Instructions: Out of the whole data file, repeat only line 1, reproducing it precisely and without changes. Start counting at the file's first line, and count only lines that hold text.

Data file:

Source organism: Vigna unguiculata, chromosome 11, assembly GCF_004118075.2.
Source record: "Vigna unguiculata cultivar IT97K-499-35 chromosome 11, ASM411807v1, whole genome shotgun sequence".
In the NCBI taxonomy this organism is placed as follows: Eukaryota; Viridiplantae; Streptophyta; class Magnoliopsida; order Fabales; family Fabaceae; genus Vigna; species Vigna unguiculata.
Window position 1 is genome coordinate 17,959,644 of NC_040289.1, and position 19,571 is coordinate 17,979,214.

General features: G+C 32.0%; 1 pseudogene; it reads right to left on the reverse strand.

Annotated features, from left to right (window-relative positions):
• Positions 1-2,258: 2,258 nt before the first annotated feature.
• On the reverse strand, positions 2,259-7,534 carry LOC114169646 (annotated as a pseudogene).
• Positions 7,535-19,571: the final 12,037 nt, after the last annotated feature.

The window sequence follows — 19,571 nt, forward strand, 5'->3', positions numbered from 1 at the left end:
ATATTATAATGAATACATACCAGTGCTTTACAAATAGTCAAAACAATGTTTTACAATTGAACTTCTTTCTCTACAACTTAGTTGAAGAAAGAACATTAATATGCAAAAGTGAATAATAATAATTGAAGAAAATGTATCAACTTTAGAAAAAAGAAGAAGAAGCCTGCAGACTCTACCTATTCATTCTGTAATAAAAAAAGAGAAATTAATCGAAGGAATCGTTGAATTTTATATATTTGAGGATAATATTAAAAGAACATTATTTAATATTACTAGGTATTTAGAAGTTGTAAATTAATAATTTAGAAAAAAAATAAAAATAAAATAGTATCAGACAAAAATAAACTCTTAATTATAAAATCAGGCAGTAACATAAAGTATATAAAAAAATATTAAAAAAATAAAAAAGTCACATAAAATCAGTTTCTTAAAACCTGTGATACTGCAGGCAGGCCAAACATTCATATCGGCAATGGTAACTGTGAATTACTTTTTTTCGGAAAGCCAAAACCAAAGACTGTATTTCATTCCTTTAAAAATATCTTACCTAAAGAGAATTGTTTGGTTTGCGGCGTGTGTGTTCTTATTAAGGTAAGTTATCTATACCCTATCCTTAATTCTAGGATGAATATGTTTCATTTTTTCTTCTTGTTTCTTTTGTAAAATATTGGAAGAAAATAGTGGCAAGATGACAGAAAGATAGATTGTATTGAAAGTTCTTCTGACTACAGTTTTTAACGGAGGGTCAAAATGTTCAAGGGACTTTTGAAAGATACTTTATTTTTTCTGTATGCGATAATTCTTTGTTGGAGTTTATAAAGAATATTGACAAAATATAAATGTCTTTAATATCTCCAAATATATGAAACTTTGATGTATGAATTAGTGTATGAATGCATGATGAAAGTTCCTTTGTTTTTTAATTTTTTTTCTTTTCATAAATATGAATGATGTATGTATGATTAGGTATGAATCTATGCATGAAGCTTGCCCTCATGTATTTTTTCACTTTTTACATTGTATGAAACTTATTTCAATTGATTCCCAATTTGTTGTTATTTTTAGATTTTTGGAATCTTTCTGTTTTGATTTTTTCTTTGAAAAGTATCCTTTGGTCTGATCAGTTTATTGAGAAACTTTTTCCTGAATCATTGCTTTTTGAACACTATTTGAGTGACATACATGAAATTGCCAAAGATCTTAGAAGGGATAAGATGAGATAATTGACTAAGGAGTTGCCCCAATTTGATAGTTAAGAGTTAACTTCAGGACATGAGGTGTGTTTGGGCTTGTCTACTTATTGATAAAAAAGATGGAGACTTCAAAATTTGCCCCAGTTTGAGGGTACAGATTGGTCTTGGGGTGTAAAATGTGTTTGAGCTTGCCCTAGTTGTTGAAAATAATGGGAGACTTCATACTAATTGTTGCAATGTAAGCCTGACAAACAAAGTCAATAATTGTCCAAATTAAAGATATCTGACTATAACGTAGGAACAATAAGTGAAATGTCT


Source organism: Vigna unguiculata, chromosome 11, assembly GCF_004118075.2.